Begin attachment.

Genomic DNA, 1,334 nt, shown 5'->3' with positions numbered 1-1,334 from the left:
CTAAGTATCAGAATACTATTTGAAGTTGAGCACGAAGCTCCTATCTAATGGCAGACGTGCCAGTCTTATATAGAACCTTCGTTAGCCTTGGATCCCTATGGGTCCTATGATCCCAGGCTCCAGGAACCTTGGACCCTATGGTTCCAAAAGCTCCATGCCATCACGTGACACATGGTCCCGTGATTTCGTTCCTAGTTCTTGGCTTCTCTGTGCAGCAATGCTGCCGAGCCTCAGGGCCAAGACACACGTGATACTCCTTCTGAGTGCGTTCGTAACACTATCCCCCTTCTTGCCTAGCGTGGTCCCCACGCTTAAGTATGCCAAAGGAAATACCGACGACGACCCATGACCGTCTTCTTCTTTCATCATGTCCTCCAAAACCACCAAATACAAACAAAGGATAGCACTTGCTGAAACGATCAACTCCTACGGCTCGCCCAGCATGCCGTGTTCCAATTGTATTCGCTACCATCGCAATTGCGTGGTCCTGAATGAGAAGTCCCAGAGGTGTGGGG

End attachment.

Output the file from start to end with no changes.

Genomic DNA, 1,334 nt, shown 5'->3' with positions numbered 1-1,334 from the left:
CTAAGTATCAGAATACTATTTGAAGTTGAGCACGAAGCTCCTATCTAATGGCAGACGTGCCAGTCTTATATAGAACCTTCGTTAGCCTTGGATCCCTATGGGTCCTATGATCCCAGGCTCCAGGAACCTTGGACCCTATGGTTCCAAAAGCTCCATGCCATCACGTGACACATGGTCCCGTGATTTCGTTCCTAGTTCTTGGCTTCTCTGTGCAGCAATGCTGCCGAGCCTCAGGGCCAAGACACACGTGATACTCCTTCTGAGTGCGTTCGTAACACTATCCCCCTTCTTGCCTAGCGTGGTCCCCACGCTTAAGTATGCCAAAGGAAATACCGACGACGACCCATGACCGTCTTCTTCTTTCATCATGTCCTCCAAAACCACCAAATACAAACAAAGGATAGCACTTGCTGAAACGATCAACTCCTACGGCTCGCCCAGCATGCCGTGTTCCAATTGTATTCGCTACCATCGCAATTGCGTGGTCCTGAATGAGAAGTCCCAGAGGTGTGGGG